Remember these names: Dylan and Ethan Itkin. These two 12 year-old twin brothers are the voices behind the blog, flick flack movie talk, two boys talking about film. I know the boys because they are in the same grade as my daughter, Darla. Also, their mother, Anisa Raoof, the new Executive Director of the Providence Children’s Film Festival, is one of the first people I met when I moved here, and as soon as we honed in on that creativity and the arts fuel us both, we became fast friends.
Dylan and Ethan are extraordinary in their love for film, and everything about film. These boys are serious–they make films, write screen plays, and review films on their blog. They do their homework, too. I remember once seeing stacks and stacks of books on film and film criticism in their room, and I know they can’t wait for the New York Times Sunday paper so that they can pore over the movie reviews there.
Last night, at the boy’s annual family Pre-Oscar Party (I told you they were serious–they once held the party Oscar night, but the adults were too noisy and they couldn’t hear the show, so now the party is the night before) we were treated to great food, conversation, and movie screenings of two Academy Award nominated films, 20 Feet from Stardom, and Frozen. And, a moment we all look forward to: Dylan and Ethan’s Oscar winner predictions. The boys prepared a speech about this year’s movies and their predictions, and a list of full predictions for each category. As the boys read their speeches with their dad Doug filming from the corner of the living room, I was impressed by their thoughtfulness and dedication to looking critically at film, and enjoyed hearing both their predictions, and their favorites.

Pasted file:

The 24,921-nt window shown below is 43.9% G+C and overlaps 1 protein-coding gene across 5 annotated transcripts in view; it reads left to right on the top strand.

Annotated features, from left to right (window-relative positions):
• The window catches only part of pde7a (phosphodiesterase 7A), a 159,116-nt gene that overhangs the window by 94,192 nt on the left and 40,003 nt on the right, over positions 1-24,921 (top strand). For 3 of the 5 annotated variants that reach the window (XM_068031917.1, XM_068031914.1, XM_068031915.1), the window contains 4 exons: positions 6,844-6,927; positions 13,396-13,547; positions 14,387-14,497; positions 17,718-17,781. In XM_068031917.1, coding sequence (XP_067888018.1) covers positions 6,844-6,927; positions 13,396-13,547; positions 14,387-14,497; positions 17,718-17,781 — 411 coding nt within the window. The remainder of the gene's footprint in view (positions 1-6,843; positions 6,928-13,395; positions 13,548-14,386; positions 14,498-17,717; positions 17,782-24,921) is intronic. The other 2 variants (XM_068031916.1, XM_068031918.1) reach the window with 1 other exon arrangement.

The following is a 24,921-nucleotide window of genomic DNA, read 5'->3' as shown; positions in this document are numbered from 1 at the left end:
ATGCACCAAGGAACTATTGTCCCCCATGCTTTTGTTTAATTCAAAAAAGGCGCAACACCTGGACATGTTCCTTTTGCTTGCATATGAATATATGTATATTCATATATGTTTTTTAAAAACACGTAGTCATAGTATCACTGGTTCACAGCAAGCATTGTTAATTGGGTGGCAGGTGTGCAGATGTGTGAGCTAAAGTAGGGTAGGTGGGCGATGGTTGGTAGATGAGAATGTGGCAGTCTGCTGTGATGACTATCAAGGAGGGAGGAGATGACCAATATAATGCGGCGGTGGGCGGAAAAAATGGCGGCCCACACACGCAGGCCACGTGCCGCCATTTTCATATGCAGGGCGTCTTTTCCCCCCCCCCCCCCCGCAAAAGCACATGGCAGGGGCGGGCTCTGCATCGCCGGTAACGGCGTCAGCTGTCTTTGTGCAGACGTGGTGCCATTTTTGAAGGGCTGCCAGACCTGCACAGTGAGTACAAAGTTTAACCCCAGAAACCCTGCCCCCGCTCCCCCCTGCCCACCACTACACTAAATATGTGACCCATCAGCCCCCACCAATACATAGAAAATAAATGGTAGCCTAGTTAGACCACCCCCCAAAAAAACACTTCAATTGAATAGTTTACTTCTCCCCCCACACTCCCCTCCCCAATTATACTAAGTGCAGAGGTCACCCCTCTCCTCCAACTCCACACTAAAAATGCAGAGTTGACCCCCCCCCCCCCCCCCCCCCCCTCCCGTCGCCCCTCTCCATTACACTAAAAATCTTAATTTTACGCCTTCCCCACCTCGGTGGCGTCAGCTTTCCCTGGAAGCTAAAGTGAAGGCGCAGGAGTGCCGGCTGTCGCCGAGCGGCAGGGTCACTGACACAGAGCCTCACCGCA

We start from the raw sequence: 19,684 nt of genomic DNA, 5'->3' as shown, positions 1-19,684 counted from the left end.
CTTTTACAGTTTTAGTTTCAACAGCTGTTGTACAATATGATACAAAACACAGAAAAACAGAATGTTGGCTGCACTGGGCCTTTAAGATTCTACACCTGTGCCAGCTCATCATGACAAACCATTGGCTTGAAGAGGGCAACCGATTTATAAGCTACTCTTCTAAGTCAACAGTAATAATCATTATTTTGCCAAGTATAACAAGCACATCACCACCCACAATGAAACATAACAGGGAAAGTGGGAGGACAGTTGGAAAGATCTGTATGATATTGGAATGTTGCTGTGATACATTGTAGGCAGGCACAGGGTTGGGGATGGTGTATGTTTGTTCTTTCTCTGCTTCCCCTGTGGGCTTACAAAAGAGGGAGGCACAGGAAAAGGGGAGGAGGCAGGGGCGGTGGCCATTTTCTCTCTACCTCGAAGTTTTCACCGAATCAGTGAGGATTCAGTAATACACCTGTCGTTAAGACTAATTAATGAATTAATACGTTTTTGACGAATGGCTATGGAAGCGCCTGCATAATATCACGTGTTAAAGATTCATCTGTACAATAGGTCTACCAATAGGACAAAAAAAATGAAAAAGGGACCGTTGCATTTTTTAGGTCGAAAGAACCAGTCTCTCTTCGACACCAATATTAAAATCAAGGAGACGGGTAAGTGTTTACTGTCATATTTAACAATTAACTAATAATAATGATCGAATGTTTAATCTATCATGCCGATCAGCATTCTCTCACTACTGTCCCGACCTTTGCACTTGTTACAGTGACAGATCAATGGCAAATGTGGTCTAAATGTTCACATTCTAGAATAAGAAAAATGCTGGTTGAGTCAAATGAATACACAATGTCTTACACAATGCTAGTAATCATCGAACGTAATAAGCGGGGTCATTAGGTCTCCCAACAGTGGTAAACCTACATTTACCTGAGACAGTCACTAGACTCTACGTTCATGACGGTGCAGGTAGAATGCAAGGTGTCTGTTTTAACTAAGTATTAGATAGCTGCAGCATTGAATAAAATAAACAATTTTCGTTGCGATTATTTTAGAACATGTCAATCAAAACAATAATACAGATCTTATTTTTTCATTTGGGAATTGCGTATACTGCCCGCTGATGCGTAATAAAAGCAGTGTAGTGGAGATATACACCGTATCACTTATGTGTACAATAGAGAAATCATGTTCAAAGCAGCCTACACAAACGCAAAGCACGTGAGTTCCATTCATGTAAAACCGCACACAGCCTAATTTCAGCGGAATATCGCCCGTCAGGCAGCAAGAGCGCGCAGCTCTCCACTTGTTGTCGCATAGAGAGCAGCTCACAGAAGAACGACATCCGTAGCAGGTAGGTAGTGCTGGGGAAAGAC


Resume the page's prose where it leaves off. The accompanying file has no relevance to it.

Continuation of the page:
I was also impressed with Dylan’s speech which included his beliefs about the movie, 12 Years A Slave. Here’s an excerpt:
But enough with all this talk…who’s going to win?
Well, I’ll cut to the chase: 12 Years a Slave. Sure, Gravity is as suspenseful and groundbreaking as movies get and American Hustle is the type of crowd-pleasing ensemble period-piece dramedy that seems like a shoo-in. But 50 years from now, voters will want people to look back at 2014 as the year the “Important Movie” won and 12 Years a Slave fits that bill.
Lately I’ve thought about how when I blog, I am coming from the perspective of someone who lived during the end of the civil rights movement. I realize I need to connect with some young voices and see how they view race. To see that the boys both noted the film 12 Years A Slave, and its actors in their speech, lets me know that they understand the importance of a film that tells the story of our American history, even when it’s as Dylan notes, considered difficult because of its “hard-to-watch controversy.”
Catch the rest of the boys’ speeches and predictions here, and browse their site for all you need to know about today’s films, as well as the films of yesteryear. As I said, remember their names. It won’t be long before we see them collecting their Oscars upon the Hollywood stage.
Nice work, Dylan and Ethan!